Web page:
Reaction time and muscle activation deficits might limit the individual’s autonomy in activities of daily living and in participating in recreational activities. The aim of the present study was to assess the effects of a 14-week hippotherapy exercise program on movement reaction time and muscle activation in adolescents with intellectual disability (ID). Nineteen adolescents with moderate ID were assigned either to an experimental group (n = 10) or a control group (n = 9). The experimental group attended a hippotherapy exercise program, consisting of two 30-min sessions per week for 14 weeks. Reaction time, time of maximum muscle activity and electromyographic activity (EMG) of rectus femoris and biceps femoris when standing up from a chair under three conditions: in response to audio, visual and audio with closed eyes stimuli were measured. Analysis of variance designs showed that hippotherapy intervention program resulted in significant improvements in reaction time and a reduction in time to maximum muscle activity of the intervention group comparing to the control group in all 3 three conditions that were examined (p < 0.05). The present findings suggest that the muscle reaction function of individuals with ID can be improved through hippotherapy training. Hippotherapy probably creates a changing environment with a variety of stimuli that enhance deep proprioception as well as other sensory inputs. In conclusion, this study provides evidence that hippotherapy can improve functional task performance by enhancing reaction time.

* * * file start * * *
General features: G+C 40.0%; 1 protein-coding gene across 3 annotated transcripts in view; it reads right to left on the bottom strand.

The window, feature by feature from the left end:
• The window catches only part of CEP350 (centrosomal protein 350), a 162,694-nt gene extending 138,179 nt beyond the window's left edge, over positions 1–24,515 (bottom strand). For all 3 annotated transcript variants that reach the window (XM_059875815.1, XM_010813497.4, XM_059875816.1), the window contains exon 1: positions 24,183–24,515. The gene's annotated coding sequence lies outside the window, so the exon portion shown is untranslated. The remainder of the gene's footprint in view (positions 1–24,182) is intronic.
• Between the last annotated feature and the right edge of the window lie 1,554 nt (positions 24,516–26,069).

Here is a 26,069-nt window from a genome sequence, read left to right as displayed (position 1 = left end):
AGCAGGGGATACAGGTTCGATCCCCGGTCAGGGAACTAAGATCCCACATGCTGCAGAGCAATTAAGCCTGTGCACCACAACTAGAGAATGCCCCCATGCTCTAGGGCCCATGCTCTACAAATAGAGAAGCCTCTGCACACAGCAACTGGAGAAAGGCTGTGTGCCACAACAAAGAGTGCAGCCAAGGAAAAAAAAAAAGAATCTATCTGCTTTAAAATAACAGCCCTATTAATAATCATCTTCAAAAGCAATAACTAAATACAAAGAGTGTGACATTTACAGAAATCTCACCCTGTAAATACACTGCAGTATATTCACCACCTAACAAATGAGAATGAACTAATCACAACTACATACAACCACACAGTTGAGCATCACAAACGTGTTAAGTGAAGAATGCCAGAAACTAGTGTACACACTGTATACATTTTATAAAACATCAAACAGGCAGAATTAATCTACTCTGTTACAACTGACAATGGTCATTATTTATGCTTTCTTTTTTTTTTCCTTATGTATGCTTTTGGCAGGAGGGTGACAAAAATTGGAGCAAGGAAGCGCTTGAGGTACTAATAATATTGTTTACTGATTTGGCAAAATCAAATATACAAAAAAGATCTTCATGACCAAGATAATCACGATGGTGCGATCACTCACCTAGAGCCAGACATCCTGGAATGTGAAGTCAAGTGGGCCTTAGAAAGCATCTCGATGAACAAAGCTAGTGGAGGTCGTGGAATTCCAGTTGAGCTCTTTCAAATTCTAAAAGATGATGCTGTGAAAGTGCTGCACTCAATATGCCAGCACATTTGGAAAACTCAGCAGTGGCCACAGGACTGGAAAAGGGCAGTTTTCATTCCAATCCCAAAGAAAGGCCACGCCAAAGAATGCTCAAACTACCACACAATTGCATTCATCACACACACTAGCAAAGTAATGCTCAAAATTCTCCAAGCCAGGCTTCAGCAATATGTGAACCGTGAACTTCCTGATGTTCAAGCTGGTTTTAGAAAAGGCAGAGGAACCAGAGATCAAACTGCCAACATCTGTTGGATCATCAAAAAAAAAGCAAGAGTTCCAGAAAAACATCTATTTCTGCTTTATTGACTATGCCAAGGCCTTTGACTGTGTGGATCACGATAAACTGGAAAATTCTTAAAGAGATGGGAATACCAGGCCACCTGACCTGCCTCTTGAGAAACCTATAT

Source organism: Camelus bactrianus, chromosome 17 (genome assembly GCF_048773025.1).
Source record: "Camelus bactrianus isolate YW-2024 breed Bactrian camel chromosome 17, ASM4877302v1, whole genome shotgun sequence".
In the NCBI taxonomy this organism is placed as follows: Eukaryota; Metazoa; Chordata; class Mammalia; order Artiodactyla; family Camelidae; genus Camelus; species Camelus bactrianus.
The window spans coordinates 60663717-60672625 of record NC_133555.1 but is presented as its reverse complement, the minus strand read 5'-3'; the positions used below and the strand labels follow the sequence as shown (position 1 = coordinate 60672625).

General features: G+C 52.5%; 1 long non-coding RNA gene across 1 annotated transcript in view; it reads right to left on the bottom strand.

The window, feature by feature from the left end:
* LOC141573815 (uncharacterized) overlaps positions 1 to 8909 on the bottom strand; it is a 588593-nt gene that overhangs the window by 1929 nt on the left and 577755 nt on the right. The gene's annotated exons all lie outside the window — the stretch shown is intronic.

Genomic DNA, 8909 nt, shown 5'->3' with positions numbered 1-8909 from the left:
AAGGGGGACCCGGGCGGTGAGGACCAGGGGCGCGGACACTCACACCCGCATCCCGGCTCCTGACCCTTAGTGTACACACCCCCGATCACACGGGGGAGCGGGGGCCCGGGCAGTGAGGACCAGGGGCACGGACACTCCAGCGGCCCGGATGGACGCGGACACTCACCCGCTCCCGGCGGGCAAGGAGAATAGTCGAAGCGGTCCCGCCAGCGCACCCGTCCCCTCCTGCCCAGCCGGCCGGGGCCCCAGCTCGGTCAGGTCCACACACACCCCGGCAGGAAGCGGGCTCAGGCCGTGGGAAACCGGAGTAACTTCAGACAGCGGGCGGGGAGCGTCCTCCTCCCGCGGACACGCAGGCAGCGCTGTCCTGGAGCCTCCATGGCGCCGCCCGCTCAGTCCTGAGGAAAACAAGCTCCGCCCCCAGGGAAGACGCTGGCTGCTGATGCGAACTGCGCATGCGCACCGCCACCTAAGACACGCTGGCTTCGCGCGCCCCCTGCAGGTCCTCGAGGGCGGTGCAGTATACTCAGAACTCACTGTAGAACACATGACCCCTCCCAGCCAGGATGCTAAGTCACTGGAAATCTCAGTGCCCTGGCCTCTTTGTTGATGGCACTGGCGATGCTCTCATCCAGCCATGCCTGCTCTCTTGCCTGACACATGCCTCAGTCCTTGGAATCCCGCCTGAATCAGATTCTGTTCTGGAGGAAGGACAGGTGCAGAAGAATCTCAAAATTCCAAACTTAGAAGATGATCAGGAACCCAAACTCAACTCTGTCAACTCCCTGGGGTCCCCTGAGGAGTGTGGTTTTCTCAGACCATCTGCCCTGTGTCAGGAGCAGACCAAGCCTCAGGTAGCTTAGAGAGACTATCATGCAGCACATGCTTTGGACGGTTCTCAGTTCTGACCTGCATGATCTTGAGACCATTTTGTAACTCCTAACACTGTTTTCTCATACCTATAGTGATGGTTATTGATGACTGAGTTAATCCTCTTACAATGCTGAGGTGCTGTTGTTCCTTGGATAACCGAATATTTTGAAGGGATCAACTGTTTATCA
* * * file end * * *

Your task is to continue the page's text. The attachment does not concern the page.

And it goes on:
The aim of the present study is to assess the effects of a hippotherapy intervention program on movement and reaction time to visual and auditory stimuli and on muscle activation adaptations in adolescents with ID.
Overall, the findings from this study suggest that hippotherapy can be an effective intervention to improve reaction time and movement responses for adolescents with ID. Reaction time is a cognitive process which is closely related to the decision speed that provides one with the necessary information to decide what to do next while performing activities of daily living or work related tasks. Individuals with ID are slower when performing voluntary movements and therefore they become more dependent on others and, hence, a lower quality of life. Thus, it seems important during therapeutic sessions to offer variable practice activities to provide sensory information in different contexts to facilitate learning. The complex sensory motor stimulation offered by the horse’s movement, provides a training method that could be an effective physical activity intervention that lead individuals with ID to learn strategies, to receive and process information more effectively.